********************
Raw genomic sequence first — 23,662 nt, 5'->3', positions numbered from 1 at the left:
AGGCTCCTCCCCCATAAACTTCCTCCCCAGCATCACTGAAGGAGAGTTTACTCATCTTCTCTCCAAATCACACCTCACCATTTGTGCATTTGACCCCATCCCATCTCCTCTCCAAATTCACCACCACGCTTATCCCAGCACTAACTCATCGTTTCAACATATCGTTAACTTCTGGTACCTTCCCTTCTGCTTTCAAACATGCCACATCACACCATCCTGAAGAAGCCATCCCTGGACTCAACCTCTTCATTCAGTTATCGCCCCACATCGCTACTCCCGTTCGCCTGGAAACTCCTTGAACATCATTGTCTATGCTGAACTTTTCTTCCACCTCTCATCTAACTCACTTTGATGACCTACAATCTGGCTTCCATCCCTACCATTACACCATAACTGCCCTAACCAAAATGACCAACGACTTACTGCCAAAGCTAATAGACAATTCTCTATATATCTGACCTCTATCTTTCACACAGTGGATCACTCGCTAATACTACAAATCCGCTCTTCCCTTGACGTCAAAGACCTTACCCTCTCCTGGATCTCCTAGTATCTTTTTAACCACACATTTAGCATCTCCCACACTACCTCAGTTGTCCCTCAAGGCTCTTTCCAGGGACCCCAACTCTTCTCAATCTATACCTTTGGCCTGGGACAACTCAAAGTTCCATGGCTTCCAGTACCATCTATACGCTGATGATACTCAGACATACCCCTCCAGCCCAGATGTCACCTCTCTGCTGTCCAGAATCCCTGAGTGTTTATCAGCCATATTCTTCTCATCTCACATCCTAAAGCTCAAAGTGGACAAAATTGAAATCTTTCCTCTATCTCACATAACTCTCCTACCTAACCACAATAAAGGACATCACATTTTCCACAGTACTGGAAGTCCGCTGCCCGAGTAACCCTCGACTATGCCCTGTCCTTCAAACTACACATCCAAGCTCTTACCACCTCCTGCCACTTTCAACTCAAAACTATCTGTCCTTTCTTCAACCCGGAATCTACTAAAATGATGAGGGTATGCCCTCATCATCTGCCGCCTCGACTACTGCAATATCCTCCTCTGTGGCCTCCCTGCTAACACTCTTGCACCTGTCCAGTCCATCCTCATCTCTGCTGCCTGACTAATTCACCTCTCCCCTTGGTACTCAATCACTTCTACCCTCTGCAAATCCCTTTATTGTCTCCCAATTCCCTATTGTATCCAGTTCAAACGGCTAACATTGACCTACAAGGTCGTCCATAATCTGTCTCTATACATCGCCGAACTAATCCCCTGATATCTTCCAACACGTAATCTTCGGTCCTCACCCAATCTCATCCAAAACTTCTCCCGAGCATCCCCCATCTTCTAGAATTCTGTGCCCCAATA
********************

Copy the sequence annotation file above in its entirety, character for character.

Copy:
Raw genomic sequence first — 23,662 nt, 5'->3', positions numbered from 1 at the left:
AGGCTCCTCCCCCATAAACTTCCTCCCCAGCATCACTGAAGGAGAGTTTACTCATCTTCTCTCCAAATCACACCTCACCATTTGTGCATTTGACCCCATCCCATCTCCTCTCCAAATTCACCACCACGCTTATCCCAGCACTAACTCATCGTTTCAACATATCGTTAACTTCTGGTACCTTCCCTTCTGCTTTCAAACATGCCACATCACACCATCCTGAAGAAGCCATCCCTGGACTCAACCTCTTCATTCAGTTATCGCCCCACATCGCTACTCCCGTTCGCCTGGAAACTCCTTGAACATCATTGTCTATGCTGAACTTTTCTTCCACCTCTCATCTAACTCACTTTGATGACCTACAATCTGGCTTCCATCCCTACCATTACACCATAACTGCCCTAACCAAAATGACCAACGACTTACTGCCAAAGCTAATAGACAATTCTCTATATATCTGACCTCTATCTTTCACACAGTGGATCACTCGCTAATACTACAAATCCGCTCTTCCCTTGACGTCAAAGACCTTACCCTCTCCTGGATCTCCTAGTATCTTTTTAACCACACATTTAGCATCTCCCACACTACCTCAGTTGTCCCTCAAGGCTCTTTCCAGGGACCCCAACTCTTCTCAATCTATACCTTTGGCCTGGGACAACTCAAAGTTCCATGGCTTCCAGTACCATCTATACGCTGATGATACTCAGACATACCCCTCCAGCCCAGATGTCACCTCTCTGCTGTCCAGAATCCCTGAGTGTTTATCAGCCATATTCTTCTCATCTCACATCCTAAAGCTCAAAGTGGACAAAATTGAAATCTTTCCTCTATCTCACATAACTCTCCTACCTAACCACAATAAAGGACATCACATTTTCCACAGTACTGGAAGTCCGCTGCCCGAGTAACCCTCGACTATGCCCTGTCCTTCAAACTACACATCCAAGCTCTTACCACCTCCTGCCACTTTCAACTCAAAACTATCTGTCCTTTCTTCAACCCGGAATCTACTAAAATGATGAGGGTATGCCCTCATCATCTGCCGCCTCGACTACTGCAATATCCTCCTCTGTGGCCTCCCTGCTAACACTCTTGCACCTGTCCAGTCCATCCTCATCTCTGCTGCCTGACTAATTCACCTCTCCCCTTGGTACTCAATCACTTCTACCCTCTGCAAATCCCTTTATTGTCTCCCAATTCCCTATTGTATCCAGTTCAAACGGCTAACATTGACCTACAAGGTCGTCCATAATCTGTCTCTATACATCGCCGAACTAATCCCCTGATATCTTCCAACACGTAATCTTCGGTCCTCACCCAATCTCATCCAAAACTTCTCCCGAGCATCCCCCATCTTCTAGAATTCTGTGCCCCAATA